Start as you mean to go on they say.
Well the way I mean to go on this year is getting some joy back into my running.
That isn’t coming my way if I do my running on the roads. It doesn’t inspire me. The tarmac hurts me. The drudgery of being held in a narrow passage between hedges or buildings gets to me. Car drivers annoy me. Race entry fees make my eyes water…..
It was before the Snowdonia marathon last October that it first became important to me that I get over to Llanberis today. Well ok, not quite Llanberis, but I had to drive the route that way, fill my head with memories of running up to Pen-y-Pass.
The cloud was so thick and so low driving up the Llanberis Pass that I’ve never seen it like that before. I looked up towards Crib Goch, and could barely see any hill at all. The rain was light but the cloud was heavy, oppressive. Not especially dark, just gloomy. Through Nant Peris I got a real sense of just how low the cloud was, I was barely out of the village when the grey enveloped the car.
I’ve known of this race for about 5 or 6 years now. I’ve wanted to do it out of curiosity if not for anything else. Where exactly will that route go? Will it be exactly what it says on the tin?
Race information was sketchy. I do completely understand it. Welcome the people on mass to a beautiful place, and they will trample down its beauty and leave their litter in its place. Start 10am to 12pm. Can slow runners / walkers please come early, faster runners later on? Maximum 100 competitors.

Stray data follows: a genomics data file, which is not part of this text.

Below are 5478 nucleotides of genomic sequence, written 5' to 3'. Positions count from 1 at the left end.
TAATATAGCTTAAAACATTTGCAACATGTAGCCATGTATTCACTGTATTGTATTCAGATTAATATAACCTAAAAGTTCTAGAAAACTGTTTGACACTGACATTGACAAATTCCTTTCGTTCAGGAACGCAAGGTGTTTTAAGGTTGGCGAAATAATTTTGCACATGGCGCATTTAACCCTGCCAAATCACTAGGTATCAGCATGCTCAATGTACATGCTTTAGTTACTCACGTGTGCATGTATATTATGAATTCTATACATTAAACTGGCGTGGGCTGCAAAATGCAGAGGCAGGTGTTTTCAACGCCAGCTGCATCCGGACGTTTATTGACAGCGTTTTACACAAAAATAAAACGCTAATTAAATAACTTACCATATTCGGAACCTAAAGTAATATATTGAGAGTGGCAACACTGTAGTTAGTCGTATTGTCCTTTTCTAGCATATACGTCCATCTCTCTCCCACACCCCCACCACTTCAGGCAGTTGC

Well I know I’m somewhere in the middle. I know I’m slower than I used to be and I know I’ll be more cautious over treacherous terrain. So when I turned up for a 10:30 start and they asked me how long it’d take me, what the heck was I supposed to tell them? How the heck do I know? I said I wouldn’t win and nor would I come last. It’s as specific as I could be.
I recognised the organisers. It’s the same lovely bunch of people that put together the Welsh 1,000 metre peaks race. That was enough to tell me that this was going to be good.
So you pin your number on, dib your dibber, and go. 3 rules: (1) Wear your cagoule (it was raining). (2) Check in at the green hut on the way up and on the way back. (3) Go round the lake clockwise. Everything else is up to you. But if you cut across the causeway you’ll get an automatic DQ! So 4 rules then 😃.
Start was at the youth hostel. So I dibbed, and then I crossed the road to start my way up the hill, but not before I’d nipped to the toilet, and nipped back to the car to change my feet into my proper fell running shoes. How nice compared to a road race that you can potter about after you’ve started and it doesn’t matter at all 😊.
Run up the Miner’s Track. This felt great 😊. It’s New Year’s Day, I’m on Snowdon, in a race I’ve wanted to do for ages and definitely starting the year as I mean to go on 😃. In the time that’s passed since completing the Snowdonia Marathon this last time, I can’t even begin to describe how important to me being here had become. I don’t remember any race I’ve done, ever, feeling quite as important as this. I think it’s about mindset. I felt like if I didn’t get it done I’d be off kilter for the rest of the year. I shouldn’t feel off kilter. There’s really positive things happening in my life right now, which I shall reveal at the appropriate time 😊.